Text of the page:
After that, Elliott helped build up the ballet program at Stanford, where she saw a documentary called "Gugulethu Ballet." The film inspired her to travel with Dance For All to teach ballet to underprivileged children in South African townships.
Her first visit to the township of Gugulethu, outside of Cape Town, took place 14 years ago. Since that visit, she has taught and/or organized cross-training opportunities for professional dancers, choreographers and students in partnership with Stanford, St. Mary's College, foundations, and various dance companies and schools.
The list of partners changes, and now includes support from private donors since she founded the nonprofit Gugulethu Ballet Project three years ago.
Elliott also teaches at Zohar School of Dance in Palo Alto and does project-based work with Menlowe Ballet in Menlo Park, and American Ballet Theatre in Irvine and New York.
In the Xhosa language spoken in South Africa, Gugulethu means "my pride," she explained.
"Ballet is our universal language," Elliott said. "Building pride through dance" is her organization's slogan, and its stated goal is to teach personal discipline, mutual respect, artistic expression, resilience and focus to youth.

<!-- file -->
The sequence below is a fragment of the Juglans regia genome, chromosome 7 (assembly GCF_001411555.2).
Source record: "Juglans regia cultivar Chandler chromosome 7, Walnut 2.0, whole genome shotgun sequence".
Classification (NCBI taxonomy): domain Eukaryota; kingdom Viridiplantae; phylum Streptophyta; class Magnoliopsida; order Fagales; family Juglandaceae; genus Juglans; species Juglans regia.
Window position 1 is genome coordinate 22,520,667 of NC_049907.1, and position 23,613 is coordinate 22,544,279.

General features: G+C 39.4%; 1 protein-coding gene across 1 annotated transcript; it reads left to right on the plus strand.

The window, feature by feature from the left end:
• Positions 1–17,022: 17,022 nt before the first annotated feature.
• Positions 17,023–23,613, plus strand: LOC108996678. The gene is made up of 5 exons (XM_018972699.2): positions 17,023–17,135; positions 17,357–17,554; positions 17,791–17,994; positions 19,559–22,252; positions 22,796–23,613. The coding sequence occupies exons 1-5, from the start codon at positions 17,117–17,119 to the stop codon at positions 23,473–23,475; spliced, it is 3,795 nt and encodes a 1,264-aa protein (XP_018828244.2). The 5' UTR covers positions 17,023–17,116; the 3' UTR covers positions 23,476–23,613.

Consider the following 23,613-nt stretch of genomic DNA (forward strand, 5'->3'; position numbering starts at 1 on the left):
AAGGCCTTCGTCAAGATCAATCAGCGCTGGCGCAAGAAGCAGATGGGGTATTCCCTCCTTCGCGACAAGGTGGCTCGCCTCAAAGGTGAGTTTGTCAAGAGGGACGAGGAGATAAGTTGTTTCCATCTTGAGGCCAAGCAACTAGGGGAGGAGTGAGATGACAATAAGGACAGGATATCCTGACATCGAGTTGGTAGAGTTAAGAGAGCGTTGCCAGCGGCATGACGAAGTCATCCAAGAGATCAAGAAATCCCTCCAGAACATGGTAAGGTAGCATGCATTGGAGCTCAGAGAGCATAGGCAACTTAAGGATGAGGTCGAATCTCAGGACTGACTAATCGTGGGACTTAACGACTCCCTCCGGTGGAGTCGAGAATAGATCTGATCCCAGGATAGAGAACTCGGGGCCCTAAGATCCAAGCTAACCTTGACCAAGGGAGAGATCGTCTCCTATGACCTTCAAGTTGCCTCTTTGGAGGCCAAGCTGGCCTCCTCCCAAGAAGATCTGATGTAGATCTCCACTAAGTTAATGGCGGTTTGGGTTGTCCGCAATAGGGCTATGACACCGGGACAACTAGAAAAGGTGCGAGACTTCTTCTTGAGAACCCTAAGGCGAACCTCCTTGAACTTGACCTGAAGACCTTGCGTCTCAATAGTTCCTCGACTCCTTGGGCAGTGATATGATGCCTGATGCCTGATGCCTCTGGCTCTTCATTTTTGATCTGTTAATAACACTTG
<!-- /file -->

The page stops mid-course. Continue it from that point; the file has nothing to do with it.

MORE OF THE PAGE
Elliott spent the month of March teaching in four different townships, and during that time she chose the dancers for this summer's immersive experience.
This is Elliott's first all-female group. She said that in the past she chose male dancers for diversity reasons, because "we don't have many boys in ballet in America, and black boys are exotic."
So far she has helped bring to this country some 15 male dancers, who have gone on to work in London and Hamburg, or have returned to their homeland to perform, teach and serve as inspirational role models, just as she hoped.
At times Elliott has brought American choreographers and dancers with her to teach in South Africa.
Her organization also offers financial support to some dance programs in South Africa. One example is the community center where Katase volunteers to teach "any kid who wants to become a dancer."
Katase is staying at Elliott's home. Their friendship goes back five years to when they met through Dance For All.